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No problem, but in the future, if someone has replied to or referenced your post, you must correct it in a new post, not in the original. This is to avoid confusion. Shambala108 00:46, October 17, 2019 (UTC)

Re: 10000

Hi, I'm not going to go over every point made in the original forum threads, but my main concern came from comments (or quotes) by the author regarding other people using his licensed characters. This was mostly mentioned in the original post, so we don't have a record for it, but that was my concern, that the freedom with this licensing would lead to later abuse. Since you've participated in many inclusion debates you will probably have noticed that there are users on this wiki who will vote yes for inclusion for pretty much anything that comes along. There was an earlier inclusion debate (and I spent a lot of time looking for it and still hope to find it) where User:CzechOut decided that the story in question was not worth including because of other issues it would cause (and, since I can't find it yet, I don't remember the details). Sometimes we have to vote against something because including it isn't worth the trouble it could/will cause.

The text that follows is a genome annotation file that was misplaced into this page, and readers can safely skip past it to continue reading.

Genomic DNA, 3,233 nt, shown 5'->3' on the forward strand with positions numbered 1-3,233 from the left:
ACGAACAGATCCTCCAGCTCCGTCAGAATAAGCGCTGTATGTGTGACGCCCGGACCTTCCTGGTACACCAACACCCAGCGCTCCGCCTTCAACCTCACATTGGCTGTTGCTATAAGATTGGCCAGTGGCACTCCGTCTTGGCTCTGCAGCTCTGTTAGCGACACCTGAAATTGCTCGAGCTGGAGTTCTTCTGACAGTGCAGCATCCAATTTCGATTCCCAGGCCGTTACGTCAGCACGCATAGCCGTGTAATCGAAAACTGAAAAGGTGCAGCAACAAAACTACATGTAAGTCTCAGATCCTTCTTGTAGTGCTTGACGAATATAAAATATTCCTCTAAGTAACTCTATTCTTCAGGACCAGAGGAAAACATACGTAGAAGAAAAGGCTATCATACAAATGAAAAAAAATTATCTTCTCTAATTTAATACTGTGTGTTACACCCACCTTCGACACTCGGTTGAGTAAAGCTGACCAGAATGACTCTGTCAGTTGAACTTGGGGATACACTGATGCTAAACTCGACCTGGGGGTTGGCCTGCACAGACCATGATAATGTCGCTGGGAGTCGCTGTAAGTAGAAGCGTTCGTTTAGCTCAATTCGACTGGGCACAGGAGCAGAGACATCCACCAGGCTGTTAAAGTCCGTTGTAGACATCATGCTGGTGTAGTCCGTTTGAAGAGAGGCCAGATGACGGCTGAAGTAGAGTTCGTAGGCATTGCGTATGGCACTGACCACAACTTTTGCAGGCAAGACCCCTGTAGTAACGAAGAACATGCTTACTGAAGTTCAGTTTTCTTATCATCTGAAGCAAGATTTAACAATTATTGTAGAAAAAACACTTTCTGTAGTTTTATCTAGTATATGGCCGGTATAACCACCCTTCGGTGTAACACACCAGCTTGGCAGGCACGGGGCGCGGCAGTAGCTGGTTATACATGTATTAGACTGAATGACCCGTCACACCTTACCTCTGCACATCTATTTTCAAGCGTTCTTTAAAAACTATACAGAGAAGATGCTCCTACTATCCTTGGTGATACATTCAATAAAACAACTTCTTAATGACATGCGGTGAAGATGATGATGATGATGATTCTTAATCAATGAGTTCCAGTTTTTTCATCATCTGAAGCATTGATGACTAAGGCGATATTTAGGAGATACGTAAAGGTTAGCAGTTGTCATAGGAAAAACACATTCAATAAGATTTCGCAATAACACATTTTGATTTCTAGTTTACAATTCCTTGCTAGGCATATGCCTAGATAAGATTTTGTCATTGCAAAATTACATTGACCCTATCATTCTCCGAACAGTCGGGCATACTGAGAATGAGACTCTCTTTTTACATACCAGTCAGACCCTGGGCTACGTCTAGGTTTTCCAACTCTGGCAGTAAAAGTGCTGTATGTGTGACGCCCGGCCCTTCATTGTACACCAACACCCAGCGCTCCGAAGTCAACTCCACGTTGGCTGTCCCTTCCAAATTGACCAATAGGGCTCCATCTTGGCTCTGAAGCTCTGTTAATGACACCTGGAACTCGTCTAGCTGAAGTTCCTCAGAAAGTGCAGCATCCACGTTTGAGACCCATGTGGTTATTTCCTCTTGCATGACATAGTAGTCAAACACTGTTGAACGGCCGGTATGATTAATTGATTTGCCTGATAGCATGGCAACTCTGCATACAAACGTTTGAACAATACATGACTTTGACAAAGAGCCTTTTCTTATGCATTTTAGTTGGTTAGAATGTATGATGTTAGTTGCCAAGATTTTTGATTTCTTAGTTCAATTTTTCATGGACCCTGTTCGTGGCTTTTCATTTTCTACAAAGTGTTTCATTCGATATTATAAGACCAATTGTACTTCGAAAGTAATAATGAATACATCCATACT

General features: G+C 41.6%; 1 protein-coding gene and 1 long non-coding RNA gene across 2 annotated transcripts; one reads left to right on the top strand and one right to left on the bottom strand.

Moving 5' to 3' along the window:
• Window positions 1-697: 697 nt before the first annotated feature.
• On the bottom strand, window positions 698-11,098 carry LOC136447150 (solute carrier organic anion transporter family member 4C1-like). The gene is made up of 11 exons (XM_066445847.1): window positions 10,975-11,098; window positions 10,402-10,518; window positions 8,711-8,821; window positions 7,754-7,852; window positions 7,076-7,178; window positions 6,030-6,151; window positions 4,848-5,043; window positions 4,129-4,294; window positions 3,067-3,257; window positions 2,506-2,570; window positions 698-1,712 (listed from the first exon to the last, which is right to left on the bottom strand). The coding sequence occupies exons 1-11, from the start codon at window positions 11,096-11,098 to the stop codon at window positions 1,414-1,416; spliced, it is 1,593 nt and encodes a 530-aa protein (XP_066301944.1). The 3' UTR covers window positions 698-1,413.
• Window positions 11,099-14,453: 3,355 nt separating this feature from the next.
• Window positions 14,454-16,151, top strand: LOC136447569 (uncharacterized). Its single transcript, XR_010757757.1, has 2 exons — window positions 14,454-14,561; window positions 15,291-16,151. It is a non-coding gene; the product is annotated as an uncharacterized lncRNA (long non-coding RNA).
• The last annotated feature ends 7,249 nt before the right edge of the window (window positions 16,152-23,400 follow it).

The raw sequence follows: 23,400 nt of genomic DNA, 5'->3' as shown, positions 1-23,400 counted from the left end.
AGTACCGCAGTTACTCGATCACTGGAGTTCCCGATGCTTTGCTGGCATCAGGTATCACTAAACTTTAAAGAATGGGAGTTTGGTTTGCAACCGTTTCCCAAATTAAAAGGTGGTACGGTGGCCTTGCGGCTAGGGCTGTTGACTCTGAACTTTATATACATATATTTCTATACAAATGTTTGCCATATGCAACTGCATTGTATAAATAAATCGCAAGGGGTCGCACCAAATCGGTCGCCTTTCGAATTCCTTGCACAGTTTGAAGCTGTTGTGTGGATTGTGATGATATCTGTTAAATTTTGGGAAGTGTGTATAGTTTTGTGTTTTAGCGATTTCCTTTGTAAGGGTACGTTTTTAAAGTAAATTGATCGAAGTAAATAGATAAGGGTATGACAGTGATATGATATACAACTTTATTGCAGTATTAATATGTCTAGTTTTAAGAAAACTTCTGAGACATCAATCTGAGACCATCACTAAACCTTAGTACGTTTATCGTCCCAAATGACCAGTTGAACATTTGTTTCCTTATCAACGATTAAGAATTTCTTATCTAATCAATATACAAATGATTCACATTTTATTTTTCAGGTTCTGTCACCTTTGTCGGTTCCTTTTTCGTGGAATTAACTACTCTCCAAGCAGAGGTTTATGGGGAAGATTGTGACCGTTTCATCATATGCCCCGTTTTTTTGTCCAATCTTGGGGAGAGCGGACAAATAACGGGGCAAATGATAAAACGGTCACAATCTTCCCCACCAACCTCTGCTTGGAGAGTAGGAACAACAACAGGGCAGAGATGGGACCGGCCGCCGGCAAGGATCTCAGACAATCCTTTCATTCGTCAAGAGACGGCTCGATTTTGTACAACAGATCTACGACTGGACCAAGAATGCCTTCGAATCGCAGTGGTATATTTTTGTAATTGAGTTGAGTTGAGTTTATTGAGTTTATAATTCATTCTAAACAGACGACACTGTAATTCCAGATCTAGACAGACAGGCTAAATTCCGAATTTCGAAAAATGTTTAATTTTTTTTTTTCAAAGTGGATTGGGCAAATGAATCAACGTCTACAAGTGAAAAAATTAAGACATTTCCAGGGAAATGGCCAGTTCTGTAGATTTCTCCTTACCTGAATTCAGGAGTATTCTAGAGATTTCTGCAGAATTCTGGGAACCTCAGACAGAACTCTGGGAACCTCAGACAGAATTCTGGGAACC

And please don't nit-pick my words into claiming that this decision now means that Benny and Iris, two long-standing series on this wiki, should be declared invalid. They are not even remotely similar to this case.

As for your questions about Death's Head, I didn't close the one of those that allowed inclusion, but it was established long ago that most of the Marvel stuff is not valid, just because one or two stories are.

Basically what this one boiled down to is that three admins felt this work did not follow our requirements, and while I tried to address several points in my closing post (obviously not making myself very clear), it's the issues raised by these three admins that pointed me in the direction I took.